- Review Price: £299.00
We recently hailed the superb Humax PVR9200T as ‘the king of PVRs’ but its reign could soon be ended by a new challenger to the throne from Topfield, which comes equipped with a feature list that makes the Humax look positively archaic. It’s the successor to the highly impressive TF5800PVR, which was launched back in 2005 to rave reviews and is still available, but Topfield has made several tweaks to its design that make it more relevant to today’s market.
The first and most important feature to have been added is an HDMI output, which is still extremely rare among hard-disk PVRs – the only other model that springs to mind is the Evesham iPlayer. That means you can watch Freeview broadcasts in 720p or 1080i, which should have significant picture quality benefits when viewed on a hi-def ready display. However, it doesn’t mean that the unit will be able to handle hi-def Freeview broadcasts when they begin.
The TF5810PVRt also features Freeview Playback, which enables you to perform a variety of recording and timeshifting tricks, offering a level of flexibility that stops this machine feeling like a second-rate Sky+. It’s worth pointing out that the latest TF5800PVRs also ship with Freeview Playback and older ones can be updated using over-the-air upgrades, but the TF5810PVRt is compatible out of the box.
On board is a 500GB hard-disk – a great deal larger than the 160GB capacity offered by the TF5800PVR and the Humax PVR-9200T – which provides up to 250 hours of recording time (depending on the bitrate of the programmes you record). It also comes with two digital tuners so you can record one channel while watching another or record two channels while watching a third.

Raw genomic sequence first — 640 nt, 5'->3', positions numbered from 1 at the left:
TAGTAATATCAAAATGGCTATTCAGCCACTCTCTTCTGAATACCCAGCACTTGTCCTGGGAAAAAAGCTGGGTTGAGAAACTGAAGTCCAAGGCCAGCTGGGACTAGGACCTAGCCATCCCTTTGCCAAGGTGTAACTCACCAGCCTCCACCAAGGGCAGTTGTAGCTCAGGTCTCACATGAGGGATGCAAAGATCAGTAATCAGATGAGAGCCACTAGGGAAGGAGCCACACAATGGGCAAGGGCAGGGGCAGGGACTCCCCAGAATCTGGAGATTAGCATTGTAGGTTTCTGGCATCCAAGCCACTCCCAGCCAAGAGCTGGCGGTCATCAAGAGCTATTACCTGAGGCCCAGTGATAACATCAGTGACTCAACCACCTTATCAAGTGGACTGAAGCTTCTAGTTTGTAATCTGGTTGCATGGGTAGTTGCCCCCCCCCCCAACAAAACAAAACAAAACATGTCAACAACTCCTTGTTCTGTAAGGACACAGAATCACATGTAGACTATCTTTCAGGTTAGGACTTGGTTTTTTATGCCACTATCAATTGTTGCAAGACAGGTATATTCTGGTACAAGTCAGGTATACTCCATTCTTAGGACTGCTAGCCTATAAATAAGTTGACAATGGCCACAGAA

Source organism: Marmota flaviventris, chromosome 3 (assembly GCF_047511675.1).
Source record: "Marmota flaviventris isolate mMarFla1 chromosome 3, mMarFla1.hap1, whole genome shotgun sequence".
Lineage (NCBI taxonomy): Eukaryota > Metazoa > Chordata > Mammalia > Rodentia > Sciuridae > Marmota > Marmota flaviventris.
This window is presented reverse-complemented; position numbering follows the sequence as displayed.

The eight-day electronic programme guide enables you to browse the Freeview channel line-up and set timer recordings by pressing just one button, and the unit will record an entire series automatically by selecting the ‘series recording’ option. If two scheduled recordings clash, then the unit recommends alternative broadcast times, plus it keeps up to date with schedule changes and adjusts the timings accordingly. And thanks to the buffer memory you can pause and rewind live TV, even when recording another channel.
Elsewhere you’ll find an editing mode for deleting unwanted sections from a recording. The process of doing this is a tad round the houses and it leaves a noisy edit point, but it’s a handy feature that you won’t find on many rivals. There’s a selection of games embedded in the unit’s memory and a picture-in-picture mode. It also supports MHEG5 digital text and interactive services, while the two Common Interface slots situated under a flap on the front panel lets you access pay TV channels.
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